Visual Studio Profiler in Virtual Environment
Visual Studio profiler usage on virtual machines was limited so far, as it didn’t support Sampling mode in such environment. I’m glad to note that in Visual Studio 2010 you can sample your applications inside of virtual machines. VMs could be created using either VPC, VMWare of Hyper-V technologies.
Some hardware is not virtualized, though, and CPU performance counters (that are used by profiler) are, unfortunately, in the list. To overcome the issue, we used a different approach that targets each VM-vendor specifically, and timers that are used in virtual world are not the same as on a raw hardware. Some functionality, however, suffers from lack of CPU performance counters virtualization. Thus, you obviously cannot explicitly sample with those counters (instead of default one), and an attempt to do so will result in an error message:
Error VSP1478: Performance counters are not supported on virtual machines.
So, you cannot sample with Instructions Retired, L2 Cache Misses, Branch Mispredictions and other fancy counters provided by HW vendors.
Instrumentation mode of profiler inside of VM has some limitation as well. Explicit usage of CPU performance counters (through /COUNTER option of VSPerfMon.exe or VSPerfCmd.exe command line tools, or through Visual Studio UI) results in the same error. Default usage of Instrumentation will warn you that a difference between Elapsed (user mode + kernel mode) and Application (user mode) times for each function will not be detected:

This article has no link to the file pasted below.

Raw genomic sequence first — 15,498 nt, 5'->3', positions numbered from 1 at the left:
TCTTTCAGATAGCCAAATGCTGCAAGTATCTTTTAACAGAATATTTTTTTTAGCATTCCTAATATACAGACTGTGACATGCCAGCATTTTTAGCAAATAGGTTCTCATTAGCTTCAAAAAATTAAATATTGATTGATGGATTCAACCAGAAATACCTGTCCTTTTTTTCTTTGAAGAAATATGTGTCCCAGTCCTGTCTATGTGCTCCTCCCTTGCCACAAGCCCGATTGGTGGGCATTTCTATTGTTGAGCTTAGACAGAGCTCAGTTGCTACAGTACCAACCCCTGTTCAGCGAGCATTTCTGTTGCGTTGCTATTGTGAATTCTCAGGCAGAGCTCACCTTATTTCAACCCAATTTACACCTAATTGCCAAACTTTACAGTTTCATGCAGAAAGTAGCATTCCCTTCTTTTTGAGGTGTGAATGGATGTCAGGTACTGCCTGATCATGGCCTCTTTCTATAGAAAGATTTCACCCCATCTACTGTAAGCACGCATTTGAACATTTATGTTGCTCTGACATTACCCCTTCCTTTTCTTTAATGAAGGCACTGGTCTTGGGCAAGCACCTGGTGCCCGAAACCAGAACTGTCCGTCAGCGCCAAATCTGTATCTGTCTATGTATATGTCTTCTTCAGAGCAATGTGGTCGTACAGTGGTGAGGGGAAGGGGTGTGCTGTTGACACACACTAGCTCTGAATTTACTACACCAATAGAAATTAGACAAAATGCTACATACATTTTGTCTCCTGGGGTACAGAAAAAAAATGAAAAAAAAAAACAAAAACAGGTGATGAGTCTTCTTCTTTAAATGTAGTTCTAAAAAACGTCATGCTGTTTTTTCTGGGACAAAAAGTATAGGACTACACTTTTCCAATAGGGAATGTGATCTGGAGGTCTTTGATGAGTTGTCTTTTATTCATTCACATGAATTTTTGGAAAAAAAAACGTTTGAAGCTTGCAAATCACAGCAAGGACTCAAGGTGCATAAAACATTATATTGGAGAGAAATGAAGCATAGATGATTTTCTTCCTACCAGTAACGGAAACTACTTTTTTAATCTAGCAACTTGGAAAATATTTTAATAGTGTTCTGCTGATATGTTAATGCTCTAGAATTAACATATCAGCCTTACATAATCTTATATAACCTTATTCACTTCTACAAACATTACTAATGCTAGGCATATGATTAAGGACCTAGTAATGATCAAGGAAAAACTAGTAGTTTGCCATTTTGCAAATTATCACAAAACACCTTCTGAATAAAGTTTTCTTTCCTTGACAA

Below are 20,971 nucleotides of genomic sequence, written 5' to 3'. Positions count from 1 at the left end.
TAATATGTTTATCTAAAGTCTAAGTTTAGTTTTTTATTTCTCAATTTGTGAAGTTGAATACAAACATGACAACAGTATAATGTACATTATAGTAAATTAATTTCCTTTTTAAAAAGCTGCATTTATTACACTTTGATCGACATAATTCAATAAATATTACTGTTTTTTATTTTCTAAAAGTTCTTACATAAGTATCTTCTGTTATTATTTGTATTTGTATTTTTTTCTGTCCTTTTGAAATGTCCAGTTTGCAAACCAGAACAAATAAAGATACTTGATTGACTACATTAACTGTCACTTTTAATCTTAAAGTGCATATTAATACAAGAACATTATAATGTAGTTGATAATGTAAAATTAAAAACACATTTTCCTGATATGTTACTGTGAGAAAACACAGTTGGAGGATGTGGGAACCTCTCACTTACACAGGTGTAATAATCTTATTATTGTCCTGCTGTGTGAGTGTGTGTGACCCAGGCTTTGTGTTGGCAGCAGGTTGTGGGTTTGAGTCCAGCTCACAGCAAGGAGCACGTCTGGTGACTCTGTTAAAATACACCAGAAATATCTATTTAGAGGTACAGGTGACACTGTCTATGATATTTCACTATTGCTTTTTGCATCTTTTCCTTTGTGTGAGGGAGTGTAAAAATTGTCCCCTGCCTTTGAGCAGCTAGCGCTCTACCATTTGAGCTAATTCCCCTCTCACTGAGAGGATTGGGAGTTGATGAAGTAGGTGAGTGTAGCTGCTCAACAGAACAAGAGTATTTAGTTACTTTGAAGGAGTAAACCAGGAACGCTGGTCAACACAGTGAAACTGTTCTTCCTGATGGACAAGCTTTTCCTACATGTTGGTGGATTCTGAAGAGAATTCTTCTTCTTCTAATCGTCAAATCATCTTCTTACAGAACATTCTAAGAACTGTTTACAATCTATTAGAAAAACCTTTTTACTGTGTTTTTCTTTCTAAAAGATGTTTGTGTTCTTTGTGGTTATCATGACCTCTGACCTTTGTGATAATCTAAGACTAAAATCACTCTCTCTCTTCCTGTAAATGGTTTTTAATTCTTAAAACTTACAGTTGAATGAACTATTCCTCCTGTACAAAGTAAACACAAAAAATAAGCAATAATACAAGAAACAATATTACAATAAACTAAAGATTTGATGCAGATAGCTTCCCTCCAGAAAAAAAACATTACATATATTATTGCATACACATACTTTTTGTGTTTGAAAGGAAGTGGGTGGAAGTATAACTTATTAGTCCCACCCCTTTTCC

Warning VSP2317: The monitor was unable to acquire a hardware performance counter for detection of kernel mode execution. Elapsed and Application time will be the same.
But apart from this difference, Instrumentation mode works just fine.
One word of caution. You may be confused to see those errors/warning about non supported performance counters on a real, non-virtual machine. It could happen if your machine has CPU virtual technology enabled in BIOS, and a hypervisor role is added to operating system (Hyper-V, for example). In this case, your operating system runs on top of hypervisor and, in fact, becomes virtual (even when you logged in to a real machine, and didn’t create any virtual machine there). So, if that happens and you want to use CPU performance counters – all you need to do is to remove hypervisor role in your OS and disable virtual technology in BIOS. After that you can use profiler as usual.